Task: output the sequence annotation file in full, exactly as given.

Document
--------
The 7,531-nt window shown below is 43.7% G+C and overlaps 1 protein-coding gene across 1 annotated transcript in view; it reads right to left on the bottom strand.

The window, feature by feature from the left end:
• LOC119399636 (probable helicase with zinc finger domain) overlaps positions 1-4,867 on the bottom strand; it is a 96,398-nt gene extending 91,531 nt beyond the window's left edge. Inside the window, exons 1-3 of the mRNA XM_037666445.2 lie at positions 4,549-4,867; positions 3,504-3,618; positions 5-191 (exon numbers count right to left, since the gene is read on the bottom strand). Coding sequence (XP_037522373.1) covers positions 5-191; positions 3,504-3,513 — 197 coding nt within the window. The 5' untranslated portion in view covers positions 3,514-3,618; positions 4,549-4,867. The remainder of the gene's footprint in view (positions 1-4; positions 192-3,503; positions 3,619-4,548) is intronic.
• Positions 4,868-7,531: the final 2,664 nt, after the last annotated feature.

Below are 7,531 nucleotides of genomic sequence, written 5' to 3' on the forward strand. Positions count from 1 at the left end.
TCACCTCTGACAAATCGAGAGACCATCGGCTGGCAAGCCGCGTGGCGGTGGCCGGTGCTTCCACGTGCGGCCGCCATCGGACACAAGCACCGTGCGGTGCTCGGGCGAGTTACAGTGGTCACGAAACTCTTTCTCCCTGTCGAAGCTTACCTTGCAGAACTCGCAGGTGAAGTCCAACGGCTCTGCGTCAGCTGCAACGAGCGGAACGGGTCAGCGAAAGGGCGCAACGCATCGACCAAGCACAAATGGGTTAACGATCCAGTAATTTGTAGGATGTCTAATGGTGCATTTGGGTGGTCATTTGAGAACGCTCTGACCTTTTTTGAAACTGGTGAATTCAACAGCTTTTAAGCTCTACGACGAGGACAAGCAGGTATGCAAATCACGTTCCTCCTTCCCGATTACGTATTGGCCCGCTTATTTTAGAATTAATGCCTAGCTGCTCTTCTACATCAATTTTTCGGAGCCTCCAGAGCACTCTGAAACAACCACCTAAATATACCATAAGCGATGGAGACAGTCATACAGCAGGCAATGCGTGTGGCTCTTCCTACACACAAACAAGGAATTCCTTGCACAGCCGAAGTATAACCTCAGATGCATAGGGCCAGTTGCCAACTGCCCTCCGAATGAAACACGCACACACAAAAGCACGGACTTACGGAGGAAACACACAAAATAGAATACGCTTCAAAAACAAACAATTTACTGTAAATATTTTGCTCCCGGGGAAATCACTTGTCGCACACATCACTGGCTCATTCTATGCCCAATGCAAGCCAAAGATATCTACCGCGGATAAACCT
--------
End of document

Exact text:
The 7,531-nt window shown below is 43.7% G+C and overlaps 1 protein-coding gene across 1 annotated transcript in view; it reads right to left on the bottom strand.

The window, feature by feature from the left end:
• LOC119399636 (probable helicase with zinc finger domain) overlaps positions 1-4,867 on the bottom strand; it is a 96,398-nt gene extending 91,531 nt beyond the window's left edge. Inside the window, exons 1-3 of the mRNA XM_037666445.2 lie at positions 4,549-4,867; positions 3,504-3,618; positions 5-191 (exon numbers count right to left, since the gene is read on the bottom strand). Coding sequence (XP_037522373.1) covers positions 5-191; positions 3,504-3,513 — 197 coding nt within the window. The 5' untranslated portion in view covers positions 3,514-3,618; positions 4,549-4,867. The remainder of the gene's footprint in view (positions 1-4; positions 192-3,503; positions 3,619-4,548) is intronic.
• Positions 4,868-7,531: the final 2,664 nt, after the last annotated feature.

Below are 7,531 nucleotides of genomic sequence, written 5' to 3' on the forward strand. Positions count from 1 at the left end.
TCACCTCTGACAAATCGAGAGACCATCGGCTGGCAAGCCGCGTGGCGGTGGCCGGTGCTTCCACGTGCGGCCGCCATCGGACACAAGCACCGTGCGGTGCTCGGGCGAGTTACAGTGGTCACGAAACTCTTTCTCCCTGTCGAAGCTTACCTTGCAGAACTCGCAGGTGAAGTCCAACGGCTCTGCGTCAGCTGCAACGAGCGGAACGGGTCAGCGAAAGGGCGCAACGCATCGACCAAGCACAAATGGGTTAACGATCCAGTAATTTGTAGGATGTCTAATGGTGCATTTGGGTGGTCATTTGAGAACGCTCTGACCTTTTTTGAAACTGGTGAATTCAACAGCTTTTAAGCTCTACGACGAGGACAAGCAGGTATGCAAATCACGTTCCTCCTTCCCGATTACGTATTGGCCCGCTTATTTTAGAATTAATGCCTAGCTGCTCTTCTACATCAATTTTTCGGAGCCTCCAGAGCACTCTGAAACAACCACCTAAATATACCATAAGCGATGGAGACAGTCATACAGCAGGCAATGCGTGTGGCTCTTCCTACACACAAACAAGGAATTCCTTGCACAGCCGAAGTATAACCTCAGATGCATAGGGCCAGTTGCCAACTGCCCTCCGAATGAAACACGCACACACAAAAGCACGGACTTACGGAGGAAACACACAAAATAGAATACGCTTCAAAAACAAACAATTTACTGTAAATATTTTGCTCCCGGGGAAATCACTTGTCGCACACATCACTGGCTCATTCTATGCCCAATGCAAGCCAAAGATATCTACCGCGGATAAACCT